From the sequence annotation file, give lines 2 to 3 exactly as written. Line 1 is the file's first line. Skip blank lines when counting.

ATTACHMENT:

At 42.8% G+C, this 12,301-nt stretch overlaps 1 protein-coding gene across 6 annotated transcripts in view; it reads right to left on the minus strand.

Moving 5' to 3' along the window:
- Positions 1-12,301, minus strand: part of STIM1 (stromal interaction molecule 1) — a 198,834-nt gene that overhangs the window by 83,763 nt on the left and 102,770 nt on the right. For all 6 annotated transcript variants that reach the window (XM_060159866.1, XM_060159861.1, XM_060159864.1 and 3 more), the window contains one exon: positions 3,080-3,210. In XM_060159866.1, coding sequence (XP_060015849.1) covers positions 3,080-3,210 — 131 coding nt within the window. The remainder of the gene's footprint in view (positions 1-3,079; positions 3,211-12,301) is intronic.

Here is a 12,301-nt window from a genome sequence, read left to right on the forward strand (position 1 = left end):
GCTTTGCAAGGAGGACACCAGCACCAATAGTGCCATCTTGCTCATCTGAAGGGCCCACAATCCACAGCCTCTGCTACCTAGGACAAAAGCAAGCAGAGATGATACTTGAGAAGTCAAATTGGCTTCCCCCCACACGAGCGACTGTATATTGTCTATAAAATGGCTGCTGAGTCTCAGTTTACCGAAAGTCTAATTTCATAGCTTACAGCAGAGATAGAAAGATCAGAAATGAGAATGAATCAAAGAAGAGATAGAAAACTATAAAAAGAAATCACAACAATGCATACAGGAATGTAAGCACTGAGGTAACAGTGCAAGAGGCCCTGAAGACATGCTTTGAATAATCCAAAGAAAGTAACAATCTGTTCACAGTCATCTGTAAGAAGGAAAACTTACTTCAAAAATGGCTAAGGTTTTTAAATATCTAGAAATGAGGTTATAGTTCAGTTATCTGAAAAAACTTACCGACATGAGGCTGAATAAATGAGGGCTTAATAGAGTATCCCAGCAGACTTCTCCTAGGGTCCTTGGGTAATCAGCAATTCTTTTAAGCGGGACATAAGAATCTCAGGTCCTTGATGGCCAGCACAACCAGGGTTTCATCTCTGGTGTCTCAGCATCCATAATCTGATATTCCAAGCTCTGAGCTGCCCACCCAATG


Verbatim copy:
Moving 5' to 3' along the window:
- Positions 1-12,301, minus strand: part of STIM1 (stromal interaction molecule 1) — a 198,834-nt gene that overhangs the window by 83,763 nt on the left and 102,770 nt on the right. For all 6 annotated transcript variants that reach the window (XM_060159866.1, XM_060159861.1, XM_060159864.1 and 3 more), the window contains one exon: positions 3,080-3,210. In XM_060159866.1, coding sequence (XP_060015849.1) covers positions 3,080-3,210 — 131 coding nt within the window. The remainder of the gene's footprint in view (positions 1-3,079; positions 3,211-12,301) is intronic.